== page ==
“Imagine having everything you own crammed into a backpack that you have to carry around,” Asheville resident and activist Victoria Estes challenged members of Asheville City Council on April 13. “Imagine not being able to come home after work and shower, wash your clothes and climb into a warm bed. Imagine the state of your mental health, knowing that you have no financial security and no one to help you.
“That is what houseless folks in Asheville experience every day,” Estes continued, going on to call the city’s attitude toward individuals living on the streets and in parks “a war on poverty.” Her critical comments, echoed by seven other callers to Council’s regular meeting, come as the city prepares to oust people without housing from several encampments on city property.
Asheville has issued removal orders for camps at Martin Luther King Jr. Park, Aston Park, along Cherry and Hill streets and at Riverbend Park near the Walmart Supercenter on Bleachery Boulevard in East Asheville. In March, the city announced plans to remove an encampment along the French Broad River to clear the area for greenway construction.
The city also made headlines after a camp on Lexington Avenue under Interstate 240 was removed by the N.C. Department of Transportation on a February day with sustained temperatures below freezing. City Manager Debra Campbell addressed the incident in a Feb. 9 presentation to Council, in which she reiterated that Asheville would continue to follow the federal Center for Disease Control and Prevention’s guidance to not remove any homeless camps on city property unless there was an imminent safety concern.
City leadership has received reports of violence among individuals living in the camps and heard concerns from residents in the surrounding neighborhoods that necessitate the camps’ removal, Assistant City Manager Cathy Ball told Council. Unhoused residents were given between seven and 30 days’ notice to vacate before the camps’ removal, she said.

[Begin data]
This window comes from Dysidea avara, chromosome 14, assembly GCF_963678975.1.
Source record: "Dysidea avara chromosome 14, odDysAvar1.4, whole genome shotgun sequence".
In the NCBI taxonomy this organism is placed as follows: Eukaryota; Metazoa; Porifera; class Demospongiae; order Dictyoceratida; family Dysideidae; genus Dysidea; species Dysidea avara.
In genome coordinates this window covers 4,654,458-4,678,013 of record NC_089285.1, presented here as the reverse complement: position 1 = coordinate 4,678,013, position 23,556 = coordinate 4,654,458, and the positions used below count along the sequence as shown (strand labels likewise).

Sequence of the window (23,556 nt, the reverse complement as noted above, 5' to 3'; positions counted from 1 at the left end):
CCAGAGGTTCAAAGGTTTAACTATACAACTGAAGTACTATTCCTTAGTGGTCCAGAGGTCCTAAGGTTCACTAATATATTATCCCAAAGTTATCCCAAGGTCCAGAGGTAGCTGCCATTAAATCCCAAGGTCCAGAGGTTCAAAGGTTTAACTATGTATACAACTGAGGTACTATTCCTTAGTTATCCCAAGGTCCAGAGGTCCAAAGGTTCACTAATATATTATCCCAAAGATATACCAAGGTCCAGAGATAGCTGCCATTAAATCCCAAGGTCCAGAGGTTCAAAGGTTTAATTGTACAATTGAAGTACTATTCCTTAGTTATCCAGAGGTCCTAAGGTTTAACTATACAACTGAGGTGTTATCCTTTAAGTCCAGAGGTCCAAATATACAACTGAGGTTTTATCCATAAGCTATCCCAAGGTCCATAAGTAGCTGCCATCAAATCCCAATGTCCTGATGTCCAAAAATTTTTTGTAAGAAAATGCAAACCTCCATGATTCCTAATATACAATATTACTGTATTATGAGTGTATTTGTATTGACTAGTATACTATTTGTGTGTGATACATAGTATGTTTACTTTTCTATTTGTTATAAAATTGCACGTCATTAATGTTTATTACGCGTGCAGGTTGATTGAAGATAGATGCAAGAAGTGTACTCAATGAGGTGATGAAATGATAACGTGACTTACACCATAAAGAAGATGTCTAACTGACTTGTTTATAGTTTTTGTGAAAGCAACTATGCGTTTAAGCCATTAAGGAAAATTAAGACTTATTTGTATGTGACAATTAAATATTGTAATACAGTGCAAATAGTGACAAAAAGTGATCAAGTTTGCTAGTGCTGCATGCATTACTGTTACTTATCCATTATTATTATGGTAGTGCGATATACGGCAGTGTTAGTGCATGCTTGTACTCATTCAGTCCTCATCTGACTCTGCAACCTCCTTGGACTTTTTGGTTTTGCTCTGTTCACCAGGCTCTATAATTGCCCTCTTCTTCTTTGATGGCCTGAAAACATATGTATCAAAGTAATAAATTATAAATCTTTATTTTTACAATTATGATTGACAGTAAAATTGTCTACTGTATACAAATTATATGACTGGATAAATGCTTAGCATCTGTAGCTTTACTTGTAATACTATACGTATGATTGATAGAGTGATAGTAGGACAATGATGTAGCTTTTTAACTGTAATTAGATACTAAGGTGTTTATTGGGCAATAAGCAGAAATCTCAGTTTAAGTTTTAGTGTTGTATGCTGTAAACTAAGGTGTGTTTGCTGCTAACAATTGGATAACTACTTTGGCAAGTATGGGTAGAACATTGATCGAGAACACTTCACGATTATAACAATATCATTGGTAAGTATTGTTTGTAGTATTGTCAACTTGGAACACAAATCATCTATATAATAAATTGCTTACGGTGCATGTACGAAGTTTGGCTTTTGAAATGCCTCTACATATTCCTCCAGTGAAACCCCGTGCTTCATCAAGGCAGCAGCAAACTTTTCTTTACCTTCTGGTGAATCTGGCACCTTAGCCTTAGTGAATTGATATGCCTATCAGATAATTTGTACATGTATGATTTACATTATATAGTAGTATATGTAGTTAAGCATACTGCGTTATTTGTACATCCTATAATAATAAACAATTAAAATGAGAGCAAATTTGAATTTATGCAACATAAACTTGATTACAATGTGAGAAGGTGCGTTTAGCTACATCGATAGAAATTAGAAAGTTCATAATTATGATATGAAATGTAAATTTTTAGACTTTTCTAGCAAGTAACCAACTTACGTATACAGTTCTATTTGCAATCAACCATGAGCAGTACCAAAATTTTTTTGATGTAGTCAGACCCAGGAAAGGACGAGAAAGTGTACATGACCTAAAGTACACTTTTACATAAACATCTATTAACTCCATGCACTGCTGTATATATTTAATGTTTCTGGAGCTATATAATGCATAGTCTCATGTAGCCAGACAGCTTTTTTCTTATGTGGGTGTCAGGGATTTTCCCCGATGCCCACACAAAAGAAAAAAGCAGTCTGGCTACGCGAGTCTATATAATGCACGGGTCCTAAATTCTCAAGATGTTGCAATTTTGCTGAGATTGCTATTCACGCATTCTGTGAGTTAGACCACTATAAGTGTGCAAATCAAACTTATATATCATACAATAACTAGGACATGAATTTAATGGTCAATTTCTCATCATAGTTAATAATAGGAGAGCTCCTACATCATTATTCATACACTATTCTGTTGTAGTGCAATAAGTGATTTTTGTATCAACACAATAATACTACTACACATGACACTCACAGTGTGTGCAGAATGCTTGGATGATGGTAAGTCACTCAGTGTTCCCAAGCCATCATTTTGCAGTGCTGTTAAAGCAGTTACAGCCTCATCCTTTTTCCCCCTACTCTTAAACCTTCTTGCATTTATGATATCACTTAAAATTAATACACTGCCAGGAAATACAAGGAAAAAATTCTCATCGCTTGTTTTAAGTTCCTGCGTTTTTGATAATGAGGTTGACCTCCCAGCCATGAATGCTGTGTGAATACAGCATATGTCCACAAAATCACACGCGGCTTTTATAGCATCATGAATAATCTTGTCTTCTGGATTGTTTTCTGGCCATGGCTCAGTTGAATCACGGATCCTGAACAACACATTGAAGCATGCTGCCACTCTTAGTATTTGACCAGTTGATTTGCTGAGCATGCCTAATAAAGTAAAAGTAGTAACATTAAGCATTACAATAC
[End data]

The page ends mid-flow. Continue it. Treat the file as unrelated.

Kim Roney, the only member to speak on the issue, asked if Campbell or Ball knew how many people had received temporary housing. Mayor Esther Manheimer responded, saying that local shelters like Homeward Bound currently have space but “folks are choosing not to take the shelter option.”
Roney continued her questioning, asking where the city is advising unhoused residents to go after an eviction. Staffers are “providing information” for downtown shelters, Ball said; the city is also looking into low-barrier shelters to fill the “missing link of the chain,” Campbell added. Low-barrier shelters don’t place conditions on those wishing to enter, like providing a valid form of identification or passing a breathalyzer test to determine sobriety.
Short-term solutions include looking at partnerships with Buncombe County, churches and area nonprofits to open “Code Purple” shelters nightly, not just when temperatures dip below freezing, Ball said. Long-range goals include “providing a path to stable housing,” though Ball did not elaborate on what that might look like.
At Council’s annual retreat and at an April 13 budget work session, members expressed their intention to use federal COVID-19 relief funds to address the homelessness crisis. No formal plans or funding amounts have been shared.
Asheville has a reputation of being a progressive, welcoming and inclusive place, Roney said, but the city’s latest actions are an embarrassment.
“We also have such visible disparities because we have abundant resources, and we’re in Appalachia, a place with a rich history of taking care of each other in the really rough times and sharing what we have,” she said. “We need more people, we need more solutions and we need more resources.”
Other callers echoed Roney’s plea, calling Asheville’s “heartbreaking” and “completely unacceptable” removal actions nothing short of a “human rights violation.”
“It’s so blatantly obvious that our community is being sidelined so that tourists can continue to be welcomed into town,” said Paul Schulman of West Asheville. “What’s being inflicted on our neighbors is completely unacceptable.”